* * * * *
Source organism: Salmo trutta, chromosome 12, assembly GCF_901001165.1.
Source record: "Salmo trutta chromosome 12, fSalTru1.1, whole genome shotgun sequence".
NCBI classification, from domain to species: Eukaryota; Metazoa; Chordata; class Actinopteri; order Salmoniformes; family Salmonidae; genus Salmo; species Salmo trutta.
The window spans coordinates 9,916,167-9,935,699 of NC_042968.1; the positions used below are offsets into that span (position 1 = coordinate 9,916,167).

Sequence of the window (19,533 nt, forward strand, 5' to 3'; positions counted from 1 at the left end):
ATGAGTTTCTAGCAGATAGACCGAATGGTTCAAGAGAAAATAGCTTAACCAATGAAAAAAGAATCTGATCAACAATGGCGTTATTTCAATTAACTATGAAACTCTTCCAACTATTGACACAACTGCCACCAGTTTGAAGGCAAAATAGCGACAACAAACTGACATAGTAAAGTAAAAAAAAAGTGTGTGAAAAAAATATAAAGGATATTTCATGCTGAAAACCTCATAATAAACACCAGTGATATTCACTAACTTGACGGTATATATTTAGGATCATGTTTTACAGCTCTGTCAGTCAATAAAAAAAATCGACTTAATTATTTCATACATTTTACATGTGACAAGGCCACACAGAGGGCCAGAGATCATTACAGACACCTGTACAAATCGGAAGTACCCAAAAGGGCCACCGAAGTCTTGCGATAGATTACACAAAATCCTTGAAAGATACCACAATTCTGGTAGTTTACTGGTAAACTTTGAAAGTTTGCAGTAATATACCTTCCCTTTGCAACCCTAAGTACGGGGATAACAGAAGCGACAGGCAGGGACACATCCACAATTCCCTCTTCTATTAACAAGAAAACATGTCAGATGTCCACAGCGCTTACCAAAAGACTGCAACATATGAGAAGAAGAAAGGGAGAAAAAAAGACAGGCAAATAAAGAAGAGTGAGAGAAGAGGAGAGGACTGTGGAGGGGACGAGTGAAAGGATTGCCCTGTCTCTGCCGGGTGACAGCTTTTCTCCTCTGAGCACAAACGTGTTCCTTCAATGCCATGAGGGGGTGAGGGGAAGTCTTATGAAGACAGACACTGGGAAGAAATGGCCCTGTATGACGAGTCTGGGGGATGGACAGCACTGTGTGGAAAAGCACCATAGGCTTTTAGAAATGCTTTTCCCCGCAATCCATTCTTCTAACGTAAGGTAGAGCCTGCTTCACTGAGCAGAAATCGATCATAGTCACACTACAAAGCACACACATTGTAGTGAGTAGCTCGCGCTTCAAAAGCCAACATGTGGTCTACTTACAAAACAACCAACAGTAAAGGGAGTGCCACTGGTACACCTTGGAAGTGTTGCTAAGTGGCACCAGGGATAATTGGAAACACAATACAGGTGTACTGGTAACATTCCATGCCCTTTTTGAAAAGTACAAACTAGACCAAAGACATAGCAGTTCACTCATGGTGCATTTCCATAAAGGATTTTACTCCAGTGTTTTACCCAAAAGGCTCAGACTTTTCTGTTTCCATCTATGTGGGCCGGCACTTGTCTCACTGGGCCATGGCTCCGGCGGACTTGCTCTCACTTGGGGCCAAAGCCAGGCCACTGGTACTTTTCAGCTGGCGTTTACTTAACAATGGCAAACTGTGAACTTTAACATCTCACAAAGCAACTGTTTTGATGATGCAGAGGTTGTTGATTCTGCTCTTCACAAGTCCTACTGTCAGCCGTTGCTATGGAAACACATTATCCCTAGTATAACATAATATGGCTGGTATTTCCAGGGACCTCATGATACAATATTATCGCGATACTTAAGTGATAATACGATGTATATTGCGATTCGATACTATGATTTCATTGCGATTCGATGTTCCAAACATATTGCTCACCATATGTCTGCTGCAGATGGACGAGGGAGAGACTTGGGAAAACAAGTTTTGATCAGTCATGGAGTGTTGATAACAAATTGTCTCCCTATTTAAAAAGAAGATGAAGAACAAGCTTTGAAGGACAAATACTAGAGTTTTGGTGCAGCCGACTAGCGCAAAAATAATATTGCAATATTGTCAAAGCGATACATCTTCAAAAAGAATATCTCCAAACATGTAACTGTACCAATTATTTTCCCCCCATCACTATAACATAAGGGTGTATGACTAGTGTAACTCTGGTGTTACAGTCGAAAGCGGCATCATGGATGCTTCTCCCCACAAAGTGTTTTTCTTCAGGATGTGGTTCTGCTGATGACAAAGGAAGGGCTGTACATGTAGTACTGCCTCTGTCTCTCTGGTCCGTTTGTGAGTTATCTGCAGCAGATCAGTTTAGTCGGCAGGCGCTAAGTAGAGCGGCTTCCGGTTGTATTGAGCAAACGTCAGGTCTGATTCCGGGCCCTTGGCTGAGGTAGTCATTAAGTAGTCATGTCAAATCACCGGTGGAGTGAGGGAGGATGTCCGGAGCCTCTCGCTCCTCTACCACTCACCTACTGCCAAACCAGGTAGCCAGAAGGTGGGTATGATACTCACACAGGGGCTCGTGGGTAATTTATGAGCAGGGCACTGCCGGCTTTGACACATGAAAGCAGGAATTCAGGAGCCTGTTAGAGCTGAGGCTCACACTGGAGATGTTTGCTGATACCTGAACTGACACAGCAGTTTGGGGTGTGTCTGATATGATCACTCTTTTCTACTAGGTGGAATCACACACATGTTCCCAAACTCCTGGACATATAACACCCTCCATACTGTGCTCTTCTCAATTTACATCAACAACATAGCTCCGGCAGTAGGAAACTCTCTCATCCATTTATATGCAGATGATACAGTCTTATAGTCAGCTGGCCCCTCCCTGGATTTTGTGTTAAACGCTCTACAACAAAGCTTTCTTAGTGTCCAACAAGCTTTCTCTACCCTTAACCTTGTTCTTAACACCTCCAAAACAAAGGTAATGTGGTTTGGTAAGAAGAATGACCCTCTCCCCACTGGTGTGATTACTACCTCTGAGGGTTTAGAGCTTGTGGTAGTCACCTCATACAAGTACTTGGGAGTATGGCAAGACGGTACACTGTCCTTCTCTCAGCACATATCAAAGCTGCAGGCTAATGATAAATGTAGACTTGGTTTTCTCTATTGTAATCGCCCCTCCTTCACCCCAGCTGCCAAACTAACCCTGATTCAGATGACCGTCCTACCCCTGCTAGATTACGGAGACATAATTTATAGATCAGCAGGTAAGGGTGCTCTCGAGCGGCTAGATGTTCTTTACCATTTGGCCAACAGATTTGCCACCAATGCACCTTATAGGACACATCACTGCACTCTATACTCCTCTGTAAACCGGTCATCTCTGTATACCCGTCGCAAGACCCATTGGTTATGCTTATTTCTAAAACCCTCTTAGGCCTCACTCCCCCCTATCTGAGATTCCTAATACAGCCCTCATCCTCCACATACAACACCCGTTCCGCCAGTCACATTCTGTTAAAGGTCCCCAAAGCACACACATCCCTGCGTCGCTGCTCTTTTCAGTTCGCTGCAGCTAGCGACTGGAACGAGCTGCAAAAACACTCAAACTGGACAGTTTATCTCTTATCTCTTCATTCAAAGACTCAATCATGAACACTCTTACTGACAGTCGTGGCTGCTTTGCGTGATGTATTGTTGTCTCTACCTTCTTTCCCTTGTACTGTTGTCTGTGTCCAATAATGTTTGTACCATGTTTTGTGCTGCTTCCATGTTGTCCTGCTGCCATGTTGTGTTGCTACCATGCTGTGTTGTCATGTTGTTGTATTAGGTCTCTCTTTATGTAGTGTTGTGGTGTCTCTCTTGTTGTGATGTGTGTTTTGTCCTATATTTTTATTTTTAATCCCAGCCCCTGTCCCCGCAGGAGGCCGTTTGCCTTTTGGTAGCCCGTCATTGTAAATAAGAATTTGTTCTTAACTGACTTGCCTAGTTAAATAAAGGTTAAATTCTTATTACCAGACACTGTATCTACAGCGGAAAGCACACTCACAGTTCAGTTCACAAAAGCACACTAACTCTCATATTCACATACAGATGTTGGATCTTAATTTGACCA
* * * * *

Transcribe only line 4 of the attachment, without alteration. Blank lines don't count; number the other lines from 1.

The window spans coordinates 9,916,167-9,935,699 of NC_042968.1; the positions used below are offsets into that span (position 1 = coordinate 9,916,167).